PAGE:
The vast majority of the conversations about and surrounding the Los Angeles Lakers right now have to do with who deserves how much blame for the way things have gone. Fingers are pointing all over the place and in every direction, but one thing that has flown under the radar through all this is how well Brandon Ingram handled himself.
Ingram told Bill Oram of The Athletic that all the other recent nonsense — including the crazy trade deadline that saw his name bandied about in countless reported Anthony Davis trade proposals — that surrounded the Lakers while he’s played the best basketball of his career never really phased him:
“I wasn’t ever like sucked in to none of that stuff,” he said of the trade deadline drama. “I’ve been through too much in my life to worry about something like that.”
It’s stuff like this that the Lakers will miss when Magic Johnson ships him out in some shortsighted move for the very serious crime of not having been drafted by this current front office.
In all seriousness, Ingram is one of the few people involved in this entire ordeal who can legitimately claim that he has a relatively low amount of egg on his face compared to others in the organization. He didn’t ask to be traded or mope when things didn’t go his way [looks sideways at Kentavious Caldwell-Pope and JaVale McGee]. Ingram didn’t “exercise player agency” by pressuring to have his teammates moved behind the scenes (hi, LeBron James).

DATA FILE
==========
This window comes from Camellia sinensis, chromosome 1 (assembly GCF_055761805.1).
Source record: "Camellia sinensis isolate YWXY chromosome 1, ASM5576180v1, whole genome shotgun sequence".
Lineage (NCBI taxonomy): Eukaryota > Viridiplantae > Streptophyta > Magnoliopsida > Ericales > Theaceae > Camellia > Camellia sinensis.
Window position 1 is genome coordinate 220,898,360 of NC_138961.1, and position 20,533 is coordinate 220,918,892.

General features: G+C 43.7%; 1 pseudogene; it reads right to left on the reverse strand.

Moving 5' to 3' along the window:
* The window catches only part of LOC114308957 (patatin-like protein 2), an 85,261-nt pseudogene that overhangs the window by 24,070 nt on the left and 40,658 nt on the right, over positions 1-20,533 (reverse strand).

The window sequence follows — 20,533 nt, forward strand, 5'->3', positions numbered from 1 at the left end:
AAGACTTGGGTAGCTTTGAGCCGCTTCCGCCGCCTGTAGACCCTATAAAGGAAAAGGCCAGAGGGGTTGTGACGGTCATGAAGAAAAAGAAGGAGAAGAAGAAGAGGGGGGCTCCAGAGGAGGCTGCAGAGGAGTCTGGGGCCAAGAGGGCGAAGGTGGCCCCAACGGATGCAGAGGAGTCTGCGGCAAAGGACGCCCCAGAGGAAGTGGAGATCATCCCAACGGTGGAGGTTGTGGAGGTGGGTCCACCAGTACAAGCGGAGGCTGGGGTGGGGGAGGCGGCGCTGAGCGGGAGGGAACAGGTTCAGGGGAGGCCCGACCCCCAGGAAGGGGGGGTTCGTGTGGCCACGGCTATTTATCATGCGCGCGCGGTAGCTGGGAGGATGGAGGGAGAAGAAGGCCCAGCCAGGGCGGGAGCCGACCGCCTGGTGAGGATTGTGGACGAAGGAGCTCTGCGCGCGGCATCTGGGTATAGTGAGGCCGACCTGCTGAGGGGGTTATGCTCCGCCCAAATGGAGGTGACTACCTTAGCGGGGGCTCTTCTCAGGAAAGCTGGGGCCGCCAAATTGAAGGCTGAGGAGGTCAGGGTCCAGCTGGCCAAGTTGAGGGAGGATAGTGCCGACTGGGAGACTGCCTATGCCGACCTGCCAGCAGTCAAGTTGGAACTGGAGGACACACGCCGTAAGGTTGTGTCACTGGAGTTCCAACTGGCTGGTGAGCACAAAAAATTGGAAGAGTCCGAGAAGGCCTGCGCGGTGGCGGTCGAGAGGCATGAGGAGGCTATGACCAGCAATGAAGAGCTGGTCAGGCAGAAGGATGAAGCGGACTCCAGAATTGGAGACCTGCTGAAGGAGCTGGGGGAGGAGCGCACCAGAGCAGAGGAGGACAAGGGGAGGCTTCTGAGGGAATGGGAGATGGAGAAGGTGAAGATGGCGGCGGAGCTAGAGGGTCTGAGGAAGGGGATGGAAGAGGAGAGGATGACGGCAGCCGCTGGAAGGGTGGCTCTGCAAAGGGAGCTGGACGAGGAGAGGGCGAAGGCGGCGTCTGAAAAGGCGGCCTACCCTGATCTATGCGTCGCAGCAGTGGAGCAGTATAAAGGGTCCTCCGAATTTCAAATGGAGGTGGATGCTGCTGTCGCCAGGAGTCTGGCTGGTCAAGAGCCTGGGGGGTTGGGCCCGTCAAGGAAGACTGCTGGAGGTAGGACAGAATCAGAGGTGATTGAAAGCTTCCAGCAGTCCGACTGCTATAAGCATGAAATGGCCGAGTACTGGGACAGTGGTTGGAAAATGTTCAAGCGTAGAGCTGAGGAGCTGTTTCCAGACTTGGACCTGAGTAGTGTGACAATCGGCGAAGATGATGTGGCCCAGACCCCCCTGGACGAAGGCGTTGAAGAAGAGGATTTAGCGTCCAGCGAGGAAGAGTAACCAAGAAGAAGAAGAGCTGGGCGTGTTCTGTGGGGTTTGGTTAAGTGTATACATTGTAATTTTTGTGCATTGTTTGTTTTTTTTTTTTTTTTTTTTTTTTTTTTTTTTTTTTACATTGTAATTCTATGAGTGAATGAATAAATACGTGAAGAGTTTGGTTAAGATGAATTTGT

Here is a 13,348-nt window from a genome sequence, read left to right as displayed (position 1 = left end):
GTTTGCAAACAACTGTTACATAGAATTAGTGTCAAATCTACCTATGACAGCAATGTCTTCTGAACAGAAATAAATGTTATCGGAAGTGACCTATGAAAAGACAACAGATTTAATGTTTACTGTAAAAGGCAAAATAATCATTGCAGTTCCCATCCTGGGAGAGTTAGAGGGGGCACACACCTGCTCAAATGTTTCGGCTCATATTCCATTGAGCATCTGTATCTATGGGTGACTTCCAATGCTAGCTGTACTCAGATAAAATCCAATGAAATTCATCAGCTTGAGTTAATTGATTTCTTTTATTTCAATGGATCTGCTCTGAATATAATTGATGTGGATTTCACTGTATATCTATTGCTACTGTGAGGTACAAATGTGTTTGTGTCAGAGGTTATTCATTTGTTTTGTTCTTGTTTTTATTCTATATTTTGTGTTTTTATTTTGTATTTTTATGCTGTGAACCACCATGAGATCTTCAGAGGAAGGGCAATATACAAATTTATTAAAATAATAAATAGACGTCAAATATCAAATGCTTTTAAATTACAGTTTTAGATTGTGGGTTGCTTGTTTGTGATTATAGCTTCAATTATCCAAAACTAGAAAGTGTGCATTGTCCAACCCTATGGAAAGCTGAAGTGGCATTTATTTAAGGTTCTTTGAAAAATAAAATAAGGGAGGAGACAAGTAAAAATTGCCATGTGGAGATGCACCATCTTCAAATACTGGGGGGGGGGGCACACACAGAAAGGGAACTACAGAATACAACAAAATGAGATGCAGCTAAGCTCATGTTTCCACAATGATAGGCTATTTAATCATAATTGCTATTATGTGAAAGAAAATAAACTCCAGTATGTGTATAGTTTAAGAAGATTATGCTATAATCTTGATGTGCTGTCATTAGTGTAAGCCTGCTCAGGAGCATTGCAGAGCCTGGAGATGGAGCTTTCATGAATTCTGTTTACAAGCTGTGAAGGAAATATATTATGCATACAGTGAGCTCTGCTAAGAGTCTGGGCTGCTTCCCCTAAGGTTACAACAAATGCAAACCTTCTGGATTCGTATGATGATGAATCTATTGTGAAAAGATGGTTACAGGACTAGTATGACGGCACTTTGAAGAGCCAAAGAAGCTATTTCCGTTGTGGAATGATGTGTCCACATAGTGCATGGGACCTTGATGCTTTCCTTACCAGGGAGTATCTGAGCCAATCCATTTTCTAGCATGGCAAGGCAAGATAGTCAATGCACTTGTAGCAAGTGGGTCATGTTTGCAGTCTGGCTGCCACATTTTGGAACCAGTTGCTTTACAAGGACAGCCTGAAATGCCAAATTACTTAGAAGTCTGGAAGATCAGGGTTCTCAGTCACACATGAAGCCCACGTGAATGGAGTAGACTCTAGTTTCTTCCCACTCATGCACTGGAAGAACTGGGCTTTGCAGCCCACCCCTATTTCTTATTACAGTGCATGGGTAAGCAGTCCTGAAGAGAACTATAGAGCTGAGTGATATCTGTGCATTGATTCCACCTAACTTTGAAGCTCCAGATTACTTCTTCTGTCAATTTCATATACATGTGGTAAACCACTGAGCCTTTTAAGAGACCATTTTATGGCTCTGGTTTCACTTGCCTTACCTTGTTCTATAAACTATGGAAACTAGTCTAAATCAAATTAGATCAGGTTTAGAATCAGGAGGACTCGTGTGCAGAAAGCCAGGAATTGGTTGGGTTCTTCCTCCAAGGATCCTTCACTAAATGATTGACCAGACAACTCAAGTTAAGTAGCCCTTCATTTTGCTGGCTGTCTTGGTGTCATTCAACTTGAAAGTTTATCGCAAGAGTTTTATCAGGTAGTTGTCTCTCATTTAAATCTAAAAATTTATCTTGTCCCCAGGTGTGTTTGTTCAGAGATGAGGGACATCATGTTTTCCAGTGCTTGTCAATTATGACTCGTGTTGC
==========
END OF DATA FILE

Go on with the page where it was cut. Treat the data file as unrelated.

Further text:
No, Ingram just took care of what he could and, to a large extent, flipped the narrative on himself as a player and prospect, and did that at a time when people both inside and outside the organization were indirectly claiming that he and his younger teammates couldn’t handle the distractions that came with the trade deadline.
Ingram deserves a ton of praise for his handling of all that. He’s found a way to turn himself — at least for this most recent stretch — into a legitimately interesting prospect who is averaging 23.2 points on 56.4 percent shooting to go with 5.6 rebounds and 3.1 assists over his last 15 games.
Ingram’s no-nonsense approach to life got him drafted second overall. It’s helped him deal with one of the most frustrating seasons in Lakers history and come out the other end of it looking okay, compared to others with much more experience in the NBA who went through this year with him.
Ingram’s attitude will help him succeed no matter where he spends the rest of his career, but his production through all the distractions should be enough to prove he should remain a Laker long-term, no matter who drafted him.